"At some schools, kids don't come back to school for several days when a young person has died in the kind of violent death that occurred last night because they think there may be repercussions," a St Louis school superintendent told local media in March, after an eleven-year-old black boy was shot through the window of his home.
By spring, trauma counsellors were working overtime. Now, after the death of Brown and the tear gassing of the local population, including children, they work around the clock.
St Louis was grieving long before the tragedy of Ferguson - or, at least, parts of it were. Like everything else in St Louis, grief is unequally allocated. This is a city where people live their whole lives seeing certain neighbourhoods only on TV.
St Louis is a city where black communities are watched - by police, by spectators - more than they are seen, more than they are heard.
Healing St Louis
At my daughter's bus stop in St Louis, the children would play games. They would chase each other and run, laughing and screaming, through neighbours' yards. "You better watch it," one child called to another. "I'm going to call the police. And it doesn't matter what you do. They'll put you in jail for nothing."
A white classmate asked the boy, who was black, what he meant. He said that had happened to his uncle. The white boy looked at the black boy blankly.
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You can live next to your neighbour and still exist in a different city, with different rights and rules. You can greet each other with sincere warmth, and never fathom the disparity of experience.
In January, my daughter's school held an event to celebrate the life of Dr Martin Luther King Jr. They called it "MLK: Not a Day, But a Way". We marched through the neighbourhood, parents and children and local leaders, to show that the struggle against injustice was never over.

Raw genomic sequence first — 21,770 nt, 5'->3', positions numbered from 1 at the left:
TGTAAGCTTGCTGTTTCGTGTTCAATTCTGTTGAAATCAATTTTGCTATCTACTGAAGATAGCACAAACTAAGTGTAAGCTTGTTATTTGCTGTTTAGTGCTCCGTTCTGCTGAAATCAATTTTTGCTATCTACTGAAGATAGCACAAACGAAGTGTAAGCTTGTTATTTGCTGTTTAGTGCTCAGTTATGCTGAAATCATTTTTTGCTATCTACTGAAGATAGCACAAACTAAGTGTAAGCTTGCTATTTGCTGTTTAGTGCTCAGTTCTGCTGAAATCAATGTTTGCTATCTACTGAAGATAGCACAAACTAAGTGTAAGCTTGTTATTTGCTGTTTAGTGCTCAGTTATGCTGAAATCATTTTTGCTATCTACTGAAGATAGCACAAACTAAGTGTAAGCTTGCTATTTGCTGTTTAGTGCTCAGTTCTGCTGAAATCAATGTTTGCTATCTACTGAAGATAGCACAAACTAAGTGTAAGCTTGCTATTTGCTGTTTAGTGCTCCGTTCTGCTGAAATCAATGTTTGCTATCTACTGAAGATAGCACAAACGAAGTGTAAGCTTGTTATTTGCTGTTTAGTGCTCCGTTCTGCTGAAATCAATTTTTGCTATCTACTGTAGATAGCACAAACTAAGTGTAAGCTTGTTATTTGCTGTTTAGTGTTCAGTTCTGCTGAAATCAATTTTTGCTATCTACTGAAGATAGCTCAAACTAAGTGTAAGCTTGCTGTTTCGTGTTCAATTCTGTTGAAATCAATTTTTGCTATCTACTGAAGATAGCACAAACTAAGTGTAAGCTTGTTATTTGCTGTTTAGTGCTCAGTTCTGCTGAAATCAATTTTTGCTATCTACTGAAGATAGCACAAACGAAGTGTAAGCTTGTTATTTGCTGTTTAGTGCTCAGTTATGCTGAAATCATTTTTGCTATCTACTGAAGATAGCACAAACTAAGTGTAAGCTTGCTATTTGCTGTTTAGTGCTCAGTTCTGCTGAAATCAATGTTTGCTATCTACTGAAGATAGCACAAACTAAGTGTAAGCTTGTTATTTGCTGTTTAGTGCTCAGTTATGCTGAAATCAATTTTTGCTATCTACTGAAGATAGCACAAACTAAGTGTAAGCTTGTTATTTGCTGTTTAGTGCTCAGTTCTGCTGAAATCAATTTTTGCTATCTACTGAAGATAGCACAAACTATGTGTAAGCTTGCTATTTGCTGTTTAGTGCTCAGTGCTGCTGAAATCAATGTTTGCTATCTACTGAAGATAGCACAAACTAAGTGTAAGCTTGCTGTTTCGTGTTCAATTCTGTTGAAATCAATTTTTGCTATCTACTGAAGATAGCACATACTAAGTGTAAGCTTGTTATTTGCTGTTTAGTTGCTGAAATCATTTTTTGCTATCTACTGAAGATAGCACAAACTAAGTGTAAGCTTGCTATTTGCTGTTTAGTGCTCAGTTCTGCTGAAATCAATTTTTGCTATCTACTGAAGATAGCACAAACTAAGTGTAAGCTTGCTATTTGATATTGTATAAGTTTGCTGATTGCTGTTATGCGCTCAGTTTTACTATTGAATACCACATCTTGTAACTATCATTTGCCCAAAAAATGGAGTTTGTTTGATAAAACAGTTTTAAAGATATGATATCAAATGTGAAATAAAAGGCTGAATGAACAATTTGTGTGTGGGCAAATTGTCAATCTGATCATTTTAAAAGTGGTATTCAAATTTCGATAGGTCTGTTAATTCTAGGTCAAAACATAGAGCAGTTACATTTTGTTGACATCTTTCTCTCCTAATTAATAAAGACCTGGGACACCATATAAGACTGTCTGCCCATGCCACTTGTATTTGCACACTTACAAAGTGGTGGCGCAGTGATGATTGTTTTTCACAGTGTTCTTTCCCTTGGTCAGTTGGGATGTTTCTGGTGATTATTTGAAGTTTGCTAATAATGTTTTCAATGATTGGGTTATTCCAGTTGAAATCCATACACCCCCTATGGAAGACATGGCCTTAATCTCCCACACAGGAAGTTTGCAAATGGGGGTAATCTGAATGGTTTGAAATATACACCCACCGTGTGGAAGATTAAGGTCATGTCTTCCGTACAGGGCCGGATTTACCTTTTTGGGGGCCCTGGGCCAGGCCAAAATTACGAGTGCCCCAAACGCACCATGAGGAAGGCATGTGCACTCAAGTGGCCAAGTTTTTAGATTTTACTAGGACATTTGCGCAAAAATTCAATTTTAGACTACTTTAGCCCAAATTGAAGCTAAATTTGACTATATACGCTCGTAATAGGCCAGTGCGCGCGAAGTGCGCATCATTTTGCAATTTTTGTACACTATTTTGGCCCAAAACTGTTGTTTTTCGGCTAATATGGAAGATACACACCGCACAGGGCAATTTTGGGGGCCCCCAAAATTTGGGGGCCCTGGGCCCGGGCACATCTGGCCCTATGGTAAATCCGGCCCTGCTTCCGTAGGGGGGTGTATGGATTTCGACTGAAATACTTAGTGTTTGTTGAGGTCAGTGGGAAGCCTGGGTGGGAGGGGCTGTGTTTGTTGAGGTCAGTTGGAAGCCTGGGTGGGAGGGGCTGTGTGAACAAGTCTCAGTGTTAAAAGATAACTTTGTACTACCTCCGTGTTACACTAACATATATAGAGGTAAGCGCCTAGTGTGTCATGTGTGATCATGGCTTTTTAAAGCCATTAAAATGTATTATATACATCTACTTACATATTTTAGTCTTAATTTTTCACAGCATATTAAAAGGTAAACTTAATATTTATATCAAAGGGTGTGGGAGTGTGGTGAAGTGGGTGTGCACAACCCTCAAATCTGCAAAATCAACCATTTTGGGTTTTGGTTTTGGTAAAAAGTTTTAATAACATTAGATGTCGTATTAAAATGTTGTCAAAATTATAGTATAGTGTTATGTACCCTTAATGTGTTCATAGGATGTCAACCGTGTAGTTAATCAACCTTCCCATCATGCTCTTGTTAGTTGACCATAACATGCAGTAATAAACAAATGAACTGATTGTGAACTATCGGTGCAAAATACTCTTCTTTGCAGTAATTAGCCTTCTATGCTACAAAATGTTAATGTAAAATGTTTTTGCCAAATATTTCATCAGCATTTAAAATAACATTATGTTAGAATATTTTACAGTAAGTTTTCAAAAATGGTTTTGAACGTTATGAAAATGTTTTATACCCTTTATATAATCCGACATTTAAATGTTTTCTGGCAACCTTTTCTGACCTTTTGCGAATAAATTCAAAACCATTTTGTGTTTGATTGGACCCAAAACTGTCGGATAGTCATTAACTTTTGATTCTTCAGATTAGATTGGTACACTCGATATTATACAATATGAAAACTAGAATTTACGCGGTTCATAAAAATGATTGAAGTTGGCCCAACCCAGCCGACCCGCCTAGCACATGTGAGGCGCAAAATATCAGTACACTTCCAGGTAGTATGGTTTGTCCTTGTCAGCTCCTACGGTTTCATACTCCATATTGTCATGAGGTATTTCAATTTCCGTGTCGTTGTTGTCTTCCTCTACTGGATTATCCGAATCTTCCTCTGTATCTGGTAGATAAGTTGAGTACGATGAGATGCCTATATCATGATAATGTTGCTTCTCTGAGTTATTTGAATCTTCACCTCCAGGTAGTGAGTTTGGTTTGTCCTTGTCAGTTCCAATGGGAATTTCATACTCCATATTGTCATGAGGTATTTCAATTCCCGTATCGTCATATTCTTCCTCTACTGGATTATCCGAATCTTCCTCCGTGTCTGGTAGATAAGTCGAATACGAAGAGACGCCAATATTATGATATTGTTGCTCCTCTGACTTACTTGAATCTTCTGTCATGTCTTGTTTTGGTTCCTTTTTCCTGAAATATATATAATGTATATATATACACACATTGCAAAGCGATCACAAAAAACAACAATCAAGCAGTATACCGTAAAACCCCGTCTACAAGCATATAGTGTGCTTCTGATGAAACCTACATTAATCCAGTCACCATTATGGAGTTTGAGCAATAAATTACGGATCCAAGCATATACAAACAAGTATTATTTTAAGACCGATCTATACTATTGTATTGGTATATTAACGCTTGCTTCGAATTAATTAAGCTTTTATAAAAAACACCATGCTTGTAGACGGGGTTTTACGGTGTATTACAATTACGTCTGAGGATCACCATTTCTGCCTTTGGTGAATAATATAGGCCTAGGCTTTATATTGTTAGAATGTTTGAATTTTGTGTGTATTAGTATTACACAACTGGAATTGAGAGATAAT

But we all marched to different beats, to different histories, and it is foolish to pretend otherwise.
In the auditorium, in a great public school that is, like so many majority black St Louis public schools, in danger of losing accreditation, we sang "We Shall Overcome". My daughter clasped hands with a black boy, her partner in the afterschool science club. They sang a few bars then lost the words, and began whispering to each other about the movie "Frozen".
It was a scene of childhood innocence that advocates of a post-racial society like to promote: a black boy and a white girl, sweetly holding hands. But like all childhood innocence, it is an illusion. That boy will find danger when he ventures into the world unless St Louis - and all US cities - change their ways.
There is a movement to heal St Louis. For St Louis to heal, we need to examine deep wounds: decades of discrimination and distrust. We need to protect the young black men who are threatened but portrayed as threats. Michael Brown is one of St Louis' many sons taken too soon.
Sarah Kendzior is a St Louis-based writer who studies politics and media.
Follow her on Twitter: @sarahkendzior
The views expressed in this article are the author's own and do not necessarily reflect Al Jazeera's editorial policy.